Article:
Napoleon's extensive plunder of Italy was criticized by such French artists as Antoine-Chrysostôme Quatremère de Quincy (1755–1849), who circulated a petition that gathered the signatures of fifty other artists. With the founding of the Louvre Museum in Paris in 1793, Napoleon's aim was to establish an encyclopedic exhibition of art history, which later both Joseph Stalin and Adolf Hitler would attempt to emulate in their respective countries.
Aging (artwork) Anastylosis Arrested decay Architecture Cradling (paintings) Detachment of wall paintings Desmet method Historic paint analysis Imaging of cultural heritage Inpainting Kintsugi Leafcasting Lining of paintings Mass deacidification Mold control and prevention in libraries Overpainting Paper splitting Radiography of cultural objects Reconstruction (architecture) Rissverklebung Textile stabilization Transfer of panel paintings UVC-based preservation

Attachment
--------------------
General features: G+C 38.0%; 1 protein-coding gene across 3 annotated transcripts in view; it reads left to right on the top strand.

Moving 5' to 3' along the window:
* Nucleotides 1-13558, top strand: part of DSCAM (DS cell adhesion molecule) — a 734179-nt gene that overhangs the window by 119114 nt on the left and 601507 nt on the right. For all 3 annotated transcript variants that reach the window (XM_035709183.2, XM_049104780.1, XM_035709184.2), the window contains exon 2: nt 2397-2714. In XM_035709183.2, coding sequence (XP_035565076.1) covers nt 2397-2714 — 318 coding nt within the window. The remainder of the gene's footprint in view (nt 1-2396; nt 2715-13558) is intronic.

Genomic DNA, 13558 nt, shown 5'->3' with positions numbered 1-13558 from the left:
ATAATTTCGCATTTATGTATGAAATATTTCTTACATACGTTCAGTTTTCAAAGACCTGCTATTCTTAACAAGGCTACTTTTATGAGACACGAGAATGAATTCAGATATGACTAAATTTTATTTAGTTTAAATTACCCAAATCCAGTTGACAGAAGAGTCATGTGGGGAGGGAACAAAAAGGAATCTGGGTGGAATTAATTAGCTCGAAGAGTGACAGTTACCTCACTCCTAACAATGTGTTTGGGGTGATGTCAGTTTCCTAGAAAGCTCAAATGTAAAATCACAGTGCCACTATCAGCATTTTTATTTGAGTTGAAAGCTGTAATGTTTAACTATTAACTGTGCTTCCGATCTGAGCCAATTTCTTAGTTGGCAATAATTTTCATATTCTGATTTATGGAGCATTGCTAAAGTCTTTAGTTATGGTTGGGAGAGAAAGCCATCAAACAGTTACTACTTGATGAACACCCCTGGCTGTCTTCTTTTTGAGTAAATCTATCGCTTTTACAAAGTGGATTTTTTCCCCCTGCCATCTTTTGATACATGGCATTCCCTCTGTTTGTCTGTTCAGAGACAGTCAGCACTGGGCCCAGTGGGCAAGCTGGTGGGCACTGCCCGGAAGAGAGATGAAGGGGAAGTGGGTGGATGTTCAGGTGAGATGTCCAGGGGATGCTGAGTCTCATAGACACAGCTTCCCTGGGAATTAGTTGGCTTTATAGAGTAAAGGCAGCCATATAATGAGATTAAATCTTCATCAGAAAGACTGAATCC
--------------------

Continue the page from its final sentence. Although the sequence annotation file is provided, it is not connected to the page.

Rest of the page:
The Palladion was the earliest and perhaps the most important stolen statue in western literature. The small carved wooden statue of an armed Athena served as Troy's protective talisman, which is said to have been stolen by two Greeks who secretly smuggled the statue out of the Temple of Athena. It was widely believed in antiquity that the conquest of Troy was only possible because the city had lost its protective talisman. This myth illustrates the sacramental significance of statuary in Ancient Greece as divine manifestations of the gods that symbolized power and were often believed to possess supernatural abilities. The sacred nature of the statues is further illustrated in the supposed suffering of the victorious Greeks afterward, including Odysseus, who was the mastermind behind the robbery.